Creativity, change and history dominate at Festival of Politics

An opportunity to put a stitch in time and be part of history will be on offer at the Scottish Parliament as part of events taking place on day two of the Festival of Politics tomorrow Saturday 18 August 2012. The event is part of a wide-ranging programme which will focus on the importance of creativity to Scotland, its culture, its history and its people.

‘A Stitch in Time’ will give the public the chance to make their contribution to the Great Tapestry of Scotland and see some of the artwork behind what is being billed as Scotland’s biggest ever community art project. Later in the day, author Alexander McCall Smith will be joined by historians, Tom Devine and Alistair Moffat for ‘An Audience with History’. Chaired by Presiding Officer Tricia Marwick MSP, this session will ask who has shaped Scotland as we know it today and the key historical moments that should be included in the tapestry.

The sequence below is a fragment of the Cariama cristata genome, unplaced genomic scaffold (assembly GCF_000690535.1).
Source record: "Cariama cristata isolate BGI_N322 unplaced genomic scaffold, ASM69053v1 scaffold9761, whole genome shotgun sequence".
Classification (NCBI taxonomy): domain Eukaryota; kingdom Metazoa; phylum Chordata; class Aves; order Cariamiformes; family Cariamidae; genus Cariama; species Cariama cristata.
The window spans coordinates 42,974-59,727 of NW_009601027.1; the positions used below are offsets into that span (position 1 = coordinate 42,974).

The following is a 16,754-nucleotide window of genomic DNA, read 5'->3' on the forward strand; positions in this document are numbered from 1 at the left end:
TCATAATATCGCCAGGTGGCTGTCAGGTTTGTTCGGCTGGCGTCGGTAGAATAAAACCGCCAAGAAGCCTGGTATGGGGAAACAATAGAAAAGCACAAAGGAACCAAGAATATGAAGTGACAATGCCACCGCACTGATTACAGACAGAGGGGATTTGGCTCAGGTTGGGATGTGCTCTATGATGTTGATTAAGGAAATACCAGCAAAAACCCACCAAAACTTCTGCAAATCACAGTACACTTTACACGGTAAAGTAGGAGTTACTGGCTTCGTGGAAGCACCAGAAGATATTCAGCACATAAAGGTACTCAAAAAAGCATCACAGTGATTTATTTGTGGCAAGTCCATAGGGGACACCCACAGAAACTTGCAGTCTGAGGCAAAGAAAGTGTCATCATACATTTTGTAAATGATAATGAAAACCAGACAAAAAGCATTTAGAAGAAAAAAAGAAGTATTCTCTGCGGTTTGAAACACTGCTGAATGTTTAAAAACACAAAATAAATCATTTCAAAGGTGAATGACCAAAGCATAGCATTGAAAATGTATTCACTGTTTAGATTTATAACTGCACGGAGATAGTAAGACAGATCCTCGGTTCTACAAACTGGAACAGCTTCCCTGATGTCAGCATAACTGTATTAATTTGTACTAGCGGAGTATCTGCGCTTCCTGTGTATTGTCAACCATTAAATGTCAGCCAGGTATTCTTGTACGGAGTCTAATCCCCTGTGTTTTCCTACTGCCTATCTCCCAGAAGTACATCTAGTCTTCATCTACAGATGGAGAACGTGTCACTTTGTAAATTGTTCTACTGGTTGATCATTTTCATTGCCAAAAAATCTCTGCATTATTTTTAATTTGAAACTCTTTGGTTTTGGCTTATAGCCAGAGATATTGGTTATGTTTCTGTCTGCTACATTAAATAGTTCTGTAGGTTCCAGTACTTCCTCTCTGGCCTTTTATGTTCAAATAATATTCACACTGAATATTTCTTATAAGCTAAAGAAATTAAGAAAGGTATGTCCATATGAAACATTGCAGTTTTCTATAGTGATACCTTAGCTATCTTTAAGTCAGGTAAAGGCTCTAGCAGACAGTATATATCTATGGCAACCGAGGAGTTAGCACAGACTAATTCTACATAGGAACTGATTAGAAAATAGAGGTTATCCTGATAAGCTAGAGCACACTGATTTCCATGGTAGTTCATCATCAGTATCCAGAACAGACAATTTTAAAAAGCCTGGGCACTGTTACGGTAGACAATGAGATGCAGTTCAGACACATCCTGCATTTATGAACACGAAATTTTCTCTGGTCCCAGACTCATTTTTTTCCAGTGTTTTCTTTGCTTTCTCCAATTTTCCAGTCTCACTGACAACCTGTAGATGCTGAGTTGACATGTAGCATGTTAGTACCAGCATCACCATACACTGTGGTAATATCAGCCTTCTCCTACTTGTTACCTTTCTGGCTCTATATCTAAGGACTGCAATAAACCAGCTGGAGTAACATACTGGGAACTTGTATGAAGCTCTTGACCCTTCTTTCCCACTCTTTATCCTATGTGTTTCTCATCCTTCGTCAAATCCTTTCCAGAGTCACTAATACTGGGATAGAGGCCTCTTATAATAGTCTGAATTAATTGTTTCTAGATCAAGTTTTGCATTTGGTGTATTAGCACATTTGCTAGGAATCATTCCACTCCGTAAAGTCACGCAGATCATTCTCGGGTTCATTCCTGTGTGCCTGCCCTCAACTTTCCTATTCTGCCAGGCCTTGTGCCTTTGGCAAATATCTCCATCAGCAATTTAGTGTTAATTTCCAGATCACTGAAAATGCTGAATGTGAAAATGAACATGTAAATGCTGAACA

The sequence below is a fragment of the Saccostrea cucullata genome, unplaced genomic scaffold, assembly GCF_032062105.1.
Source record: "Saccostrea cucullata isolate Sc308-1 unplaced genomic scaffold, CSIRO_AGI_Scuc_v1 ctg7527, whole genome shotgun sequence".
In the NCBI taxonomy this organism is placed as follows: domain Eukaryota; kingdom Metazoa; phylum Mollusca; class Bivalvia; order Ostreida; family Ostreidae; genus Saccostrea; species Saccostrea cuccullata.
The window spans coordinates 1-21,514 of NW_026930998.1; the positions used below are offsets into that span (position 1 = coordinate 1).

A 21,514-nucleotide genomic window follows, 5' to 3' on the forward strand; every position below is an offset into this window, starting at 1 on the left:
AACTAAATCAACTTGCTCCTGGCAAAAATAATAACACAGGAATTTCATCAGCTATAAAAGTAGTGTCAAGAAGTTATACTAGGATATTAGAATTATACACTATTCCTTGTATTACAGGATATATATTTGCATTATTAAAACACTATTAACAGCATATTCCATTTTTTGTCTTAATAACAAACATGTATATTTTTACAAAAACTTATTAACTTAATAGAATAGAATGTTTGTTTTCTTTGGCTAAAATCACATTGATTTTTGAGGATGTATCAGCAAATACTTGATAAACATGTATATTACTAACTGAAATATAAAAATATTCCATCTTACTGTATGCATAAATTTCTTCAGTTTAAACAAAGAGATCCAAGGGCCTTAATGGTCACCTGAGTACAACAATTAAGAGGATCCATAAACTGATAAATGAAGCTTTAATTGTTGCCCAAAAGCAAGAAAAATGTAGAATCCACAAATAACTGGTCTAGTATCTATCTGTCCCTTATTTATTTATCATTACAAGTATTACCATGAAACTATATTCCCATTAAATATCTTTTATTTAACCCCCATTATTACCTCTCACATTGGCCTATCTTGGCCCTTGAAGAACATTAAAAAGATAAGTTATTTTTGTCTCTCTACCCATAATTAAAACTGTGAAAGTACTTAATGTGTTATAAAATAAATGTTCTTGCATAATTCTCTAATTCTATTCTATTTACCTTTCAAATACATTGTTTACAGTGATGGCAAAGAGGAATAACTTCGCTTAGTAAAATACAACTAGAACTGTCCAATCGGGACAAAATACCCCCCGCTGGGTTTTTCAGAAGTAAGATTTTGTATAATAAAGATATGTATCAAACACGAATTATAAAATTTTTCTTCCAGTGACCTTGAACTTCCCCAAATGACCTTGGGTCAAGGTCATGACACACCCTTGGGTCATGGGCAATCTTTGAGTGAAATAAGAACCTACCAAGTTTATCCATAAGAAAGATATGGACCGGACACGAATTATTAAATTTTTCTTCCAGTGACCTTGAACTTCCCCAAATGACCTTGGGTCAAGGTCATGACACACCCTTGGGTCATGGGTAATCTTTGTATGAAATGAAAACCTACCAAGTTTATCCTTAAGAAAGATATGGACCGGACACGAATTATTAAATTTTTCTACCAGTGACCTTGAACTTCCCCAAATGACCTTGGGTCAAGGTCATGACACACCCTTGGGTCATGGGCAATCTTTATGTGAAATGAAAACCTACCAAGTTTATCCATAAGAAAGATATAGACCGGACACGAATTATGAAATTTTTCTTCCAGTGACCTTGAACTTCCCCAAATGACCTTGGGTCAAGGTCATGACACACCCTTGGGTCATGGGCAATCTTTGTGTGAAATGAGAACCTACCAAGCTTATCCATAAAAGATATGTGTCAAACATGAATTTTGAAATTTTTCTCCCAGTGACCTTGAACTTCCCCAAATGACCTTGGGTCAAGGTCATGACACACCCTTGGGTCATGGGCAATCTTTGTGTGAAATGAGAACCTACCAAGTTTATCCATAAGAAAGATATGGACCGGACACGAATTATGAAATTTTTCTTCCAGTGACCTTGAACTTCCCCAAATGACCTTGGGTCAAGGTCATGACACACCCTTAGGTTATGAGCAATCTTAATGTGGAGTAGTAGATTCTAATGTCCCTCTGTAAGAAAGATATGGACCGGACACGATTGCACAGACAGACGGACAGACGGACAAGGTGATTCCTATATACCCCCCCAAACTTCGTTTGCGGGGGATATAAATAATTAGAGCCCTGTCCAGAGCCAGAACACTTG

Saturday’s line up also sees ‘The Importance of Reading to Children and to Society’ ask how children can be encouraged to read. This event, organised in association with the Festival’s partner Carnegie UK Trust, will see panellists including children’s author Theresa Breslin and Marc Lambert from the Scottish Book Trust explore what can be learned from outside Scotland.

Creativity and its power to shape politics and social change will form the basis of a number of sessions including ‘What has been the Most Creative Force in Scottish Politics’ which will look at its impact on contemporary politics. ‘Creativity and Social Change’ sees a panel of distinguished academics discussing the role that music can play in improving lives and communities.

Saturday’s diverse programme also features satire, music and theatre. Broadcaster Lesley Riddoch will be joined by panellists including The Guardian’s cartoonist Martin Rowson and The Stand Comedy Club owner, Tommy Sheppard, to provide ‘An Incredibly Brief History of Political Satire’.

Professor Richard Demarco, one of Scotland’s best-known promoter of visual and performing arts will talk about his cultural links with the rest of Europe. The Walking Theatre Company will perform an adapted version of Shakespeare’s Scottish tragedy in ‘S’Misa Macbeth’ and singer-songwriter JJ Gilmour from The Silencers will host an intimate evening of the best in Scottish song writing.